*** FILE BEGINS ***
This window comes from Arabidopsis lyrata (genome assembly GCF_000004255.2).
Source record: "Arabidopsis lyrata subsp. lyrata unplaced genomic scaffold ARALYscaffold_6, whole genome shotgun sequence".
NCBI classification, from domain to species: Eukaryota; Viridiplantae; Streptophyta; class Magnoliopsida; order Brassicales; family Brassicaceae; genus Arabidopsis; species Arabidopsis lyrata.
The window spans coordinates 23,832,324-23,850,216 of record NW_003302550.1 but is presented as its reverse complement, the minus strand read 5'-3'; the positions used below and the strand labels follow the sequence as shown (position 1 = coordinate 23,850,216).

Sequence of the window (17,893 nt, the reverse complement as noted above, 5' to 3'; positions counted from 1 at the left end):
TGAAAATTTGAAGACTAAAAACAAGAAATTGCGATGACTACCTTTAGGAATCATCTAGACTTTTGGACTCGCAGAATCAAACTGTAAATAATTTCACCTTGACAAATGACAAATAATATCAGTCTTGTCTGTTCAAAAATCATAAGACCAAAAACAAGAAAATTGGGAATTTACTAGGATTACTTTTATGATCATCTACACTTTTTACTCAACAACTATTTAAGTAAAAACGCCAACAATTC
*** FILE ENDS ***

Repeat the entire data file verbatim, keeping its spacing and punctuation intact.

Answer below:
This window comes from Arabidopsis lyrata (genome assembly GCF_000004255.2).
Source record: "Arabidopsis lyrata subsp. lyrata unplaced genomic scaffold ARALYscaffold_6, whole genome shotgun sequence".
NCBI classification, from domain to species: Eukaryota; Viridiplantae; Streptophyta; class Magnoliopsida; order Brassicales; family Brassicaceae; genus Arabidopsis; species Arabidopsis lyrata.
The window spans coordinates 23,832,324-23,850,216 of record NW_003302550.1 but is presented as its reverse complement, the minus strand read 5'-3'; the positions used below and the strand labels follow the sequence as shown (position 1 = coordinate 23,850,216).

Sequence of the window (17,893 nt, the reverse complement as noted above, 5' to 3'; positions counted from 1 at the left end):
TGAAAATTTGAAGACTAAAAACAAGAAATTGCGATGACTACCTTTAGGAATCATCTAGACTTTTGGACTCGCAGAATCAAACTGTAAATAATTTCACCTTGACAAATGACAAATAATATCAGTCTTGTCTGTTCAAAAATCATAAGACCAAAAACAAGAAAATTGGGAATTTACTAGGATTACTTTTATGATCATCTACACTTTTTACTCAACAACTATTTAAGTAAAAACGCCAACAATTC